Role of synthetic dermal matrix for reconstruction of complex ‘un-graftable’ wound defects

Dr Elizabeth Concannon1, Dr Emma Rose1, Dr  Lindsay Damkat Thomas1, Mr Nicholas Solanki1, Mr Marcus Wagstaff1, Professor John Greenwood1

1Royal Adelaide Hospital, , Australia

Abstract:

Objectives: The aim of this study was to investigate the role of a synthetic dermal matrix, Biodegradable Temporising Matrix (BTM), for coverage of complex wounds. The authors defined complex wounds as wounds not amenable to reconstruction with skin grafting alone due to an inherent avascularity such as the presence of denuded bone, tendinous or neural structures. Methods: A retrospective review of a prospectively maintained database of complex wounds, as defined, was carried out. Clinical and operative notes were reviewed along with a review of an extensive photographic database demonstrating wound healing progress using staged BTM and autologous skin graft reconstruction. Results: 56 patients were identified who underwent staged BTM and autologous skin graft reconstruction for complex wounds affecting a wide variety of patient demographics, treatment indications and body sites. Wound aetiology varied between burn injury, non-burn related trauma including degloving injury and infective complications. We discuss caveats relating to successful application of staged BTM reconstruction, technique tips,prevention and management of complications. Discussion: Dermal substitutes play an integral role in providing biological wound cover for avascular wound beds which may otherwise require complex distant flap or microsurgical free flap reconstruction. Our department has developed significant expertise in the use of BTM throughout its development from initial animal studies through to human clinical trials. BTM has proven robustness in the face of unfavourable wounds compared with other popular dermal matrices, physiologically covering avascular structures, allowing for early graft take, expediting rehabilitation and mobilisation with excellent scar cosmesis. Conclusion: Dermal matrices play an important role in complex wound healing, achieving excellent results with a low complication profile. BTM has provided a valuable alternative to free-tissue transfer in patients with significant co-morbidities, vascular insufficiency and/or those for whom long operations/anaesthetics are undesirable.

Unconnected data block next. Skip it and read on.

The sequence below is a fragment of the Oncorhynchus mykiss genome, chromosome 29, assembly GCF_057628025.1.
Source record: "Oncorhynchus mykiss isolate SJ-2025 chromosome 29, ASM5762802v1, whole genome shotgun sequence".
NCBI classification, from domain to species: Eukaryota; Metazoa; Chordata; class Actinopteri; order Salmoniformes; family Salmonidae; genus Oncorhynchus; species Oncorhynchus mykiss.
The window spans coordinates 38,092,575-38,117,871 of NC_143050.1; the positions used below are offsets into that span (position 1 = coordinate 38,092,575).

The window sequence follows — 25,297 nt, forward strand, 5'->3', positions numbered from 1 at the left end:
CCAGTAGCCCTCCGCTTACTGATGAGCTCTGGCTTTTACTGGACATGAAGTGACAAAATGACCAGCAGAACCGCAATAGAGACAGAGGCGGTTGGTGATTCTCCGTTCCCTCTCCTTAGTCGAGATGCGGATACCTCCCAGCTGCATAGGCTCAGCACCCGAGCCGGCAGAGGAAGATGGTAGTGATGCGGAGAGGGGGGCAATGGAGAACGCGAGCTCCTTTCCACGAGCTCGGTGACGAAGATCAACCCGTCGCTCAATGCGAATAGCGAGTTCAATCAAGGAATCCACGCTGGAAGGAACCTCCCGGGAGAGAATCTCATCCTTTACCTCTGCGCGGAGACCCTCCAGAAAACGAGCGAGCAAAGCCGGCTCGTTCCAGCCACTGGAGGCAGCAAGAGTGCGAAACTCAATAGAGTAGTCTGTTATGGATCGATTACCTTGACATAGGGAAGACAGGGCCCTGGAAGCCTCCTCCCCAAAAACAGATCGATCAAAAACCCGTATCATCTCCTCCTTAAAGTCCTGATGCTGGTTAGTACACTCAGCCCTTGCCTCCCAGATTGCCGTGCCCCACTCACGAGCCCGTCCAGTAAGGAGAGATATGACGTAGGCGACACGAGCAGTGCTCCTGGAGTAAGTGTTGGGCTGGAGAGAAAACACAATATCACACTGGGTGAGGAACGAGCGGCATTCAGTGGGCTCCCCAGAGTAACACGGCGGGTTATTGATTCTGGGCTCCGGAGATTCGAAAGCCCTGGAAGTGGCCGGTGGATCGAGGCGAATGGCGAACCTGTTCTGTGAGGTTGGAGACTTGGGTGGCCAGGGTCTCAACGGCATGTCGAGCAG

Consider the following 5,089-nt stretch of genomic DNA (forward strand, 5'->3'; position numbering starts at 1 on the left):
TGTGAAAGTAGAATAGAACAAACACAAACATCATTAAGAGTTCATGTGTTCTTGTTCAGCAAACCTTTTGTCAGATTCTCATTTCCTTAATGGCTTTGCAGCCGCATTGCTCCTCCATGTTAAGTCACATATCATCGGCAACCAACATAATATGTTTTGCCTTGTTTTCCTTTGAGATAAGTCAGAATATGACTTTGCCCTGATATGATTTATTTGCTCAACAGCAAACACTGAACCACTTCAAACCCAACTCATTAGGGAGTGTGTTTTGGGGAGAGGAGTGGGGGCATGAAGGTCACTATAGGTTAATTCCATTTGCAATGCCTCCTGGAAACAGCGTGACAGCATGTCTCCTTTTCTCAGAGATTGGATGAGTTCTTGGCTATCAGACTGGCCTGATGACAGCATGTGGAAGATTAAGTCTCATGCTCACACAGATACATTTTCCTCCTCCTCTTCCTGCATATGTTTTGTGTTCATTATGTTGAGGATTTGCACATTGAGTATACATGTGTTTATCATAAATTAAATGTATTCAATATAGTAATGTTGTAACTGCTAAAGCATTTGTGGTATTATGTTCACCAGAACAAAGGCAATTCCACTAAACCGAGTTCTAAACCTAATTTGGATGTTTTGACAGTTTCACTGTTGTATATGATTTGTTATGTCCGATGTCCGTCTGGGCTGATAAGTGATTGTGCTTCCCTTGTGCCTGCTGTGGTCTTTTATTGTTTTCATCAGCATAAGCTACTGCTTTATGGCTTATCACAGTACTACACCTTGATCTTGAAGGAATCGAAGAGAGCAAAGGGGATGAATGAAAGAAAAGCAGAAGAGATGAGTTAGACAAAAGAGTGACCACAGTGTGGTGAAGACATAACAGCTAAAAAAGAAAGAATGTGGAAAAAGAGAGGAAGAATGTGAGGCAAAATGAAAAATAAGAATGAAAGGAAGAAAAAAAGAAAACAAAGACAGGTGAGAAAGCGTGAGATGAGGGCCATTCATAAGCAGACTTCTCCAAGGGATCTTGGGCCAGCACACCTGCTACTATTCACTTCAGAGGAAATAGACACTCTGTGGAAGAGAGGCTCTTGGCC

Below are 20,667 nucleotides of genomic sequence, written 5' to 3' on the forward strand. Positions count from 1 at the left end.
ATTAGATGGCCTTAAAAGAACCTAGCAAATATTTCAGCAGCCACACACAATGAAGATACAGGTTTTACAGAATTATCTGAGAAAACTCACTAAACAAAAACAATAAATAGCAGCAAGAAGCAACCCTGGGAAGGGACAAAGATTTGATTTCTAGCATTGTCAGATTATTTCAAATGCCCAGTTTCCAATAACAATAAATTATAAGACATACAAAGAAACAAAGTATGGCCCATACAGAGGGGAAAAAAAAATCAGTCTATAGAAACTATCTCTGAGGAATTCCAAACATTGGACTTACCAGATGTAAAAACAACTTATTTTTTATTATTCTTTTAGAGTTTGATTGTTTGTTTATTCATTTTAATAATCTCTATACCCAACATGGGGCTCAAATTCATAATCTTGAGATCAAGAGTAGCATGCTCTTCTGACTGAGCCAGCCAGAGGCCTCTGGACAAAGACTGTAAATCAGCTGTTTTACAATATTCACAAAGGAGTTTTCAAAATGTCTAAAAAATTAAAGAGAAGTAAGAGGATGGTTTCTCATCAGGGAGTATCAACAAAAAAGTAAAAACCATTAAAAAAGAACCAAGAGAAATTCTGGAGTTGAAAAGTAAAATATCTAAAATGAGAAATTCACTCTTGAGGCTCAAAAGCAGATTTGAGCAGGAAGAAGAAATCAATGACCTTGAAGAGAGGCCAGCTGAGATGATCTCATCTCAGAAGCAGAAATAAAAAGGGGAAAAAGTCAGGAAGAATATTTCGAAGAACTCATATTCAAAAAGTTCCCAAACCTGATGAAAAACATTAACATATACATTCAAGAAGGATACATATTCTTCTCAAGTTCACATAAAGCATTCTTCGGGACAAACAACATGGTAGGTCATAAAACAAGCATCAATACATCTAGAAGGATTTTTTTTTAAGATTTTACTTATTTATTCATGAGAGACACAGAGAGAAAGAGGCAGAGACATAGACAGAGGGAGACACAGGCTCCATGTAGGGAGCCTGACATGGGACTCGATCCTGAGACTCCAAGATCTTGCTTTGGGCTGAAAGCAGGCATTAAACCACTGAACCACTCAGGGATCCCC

Biography:

Elizabeth Concannon, MB BAO BCh MCh FRCS(Plast), is a Plastic Surgery Fellow from Galway, Ireland who has completed burns fellowship training at the ABA Verified Royal Adelaide Hospital burns unit in 2021.

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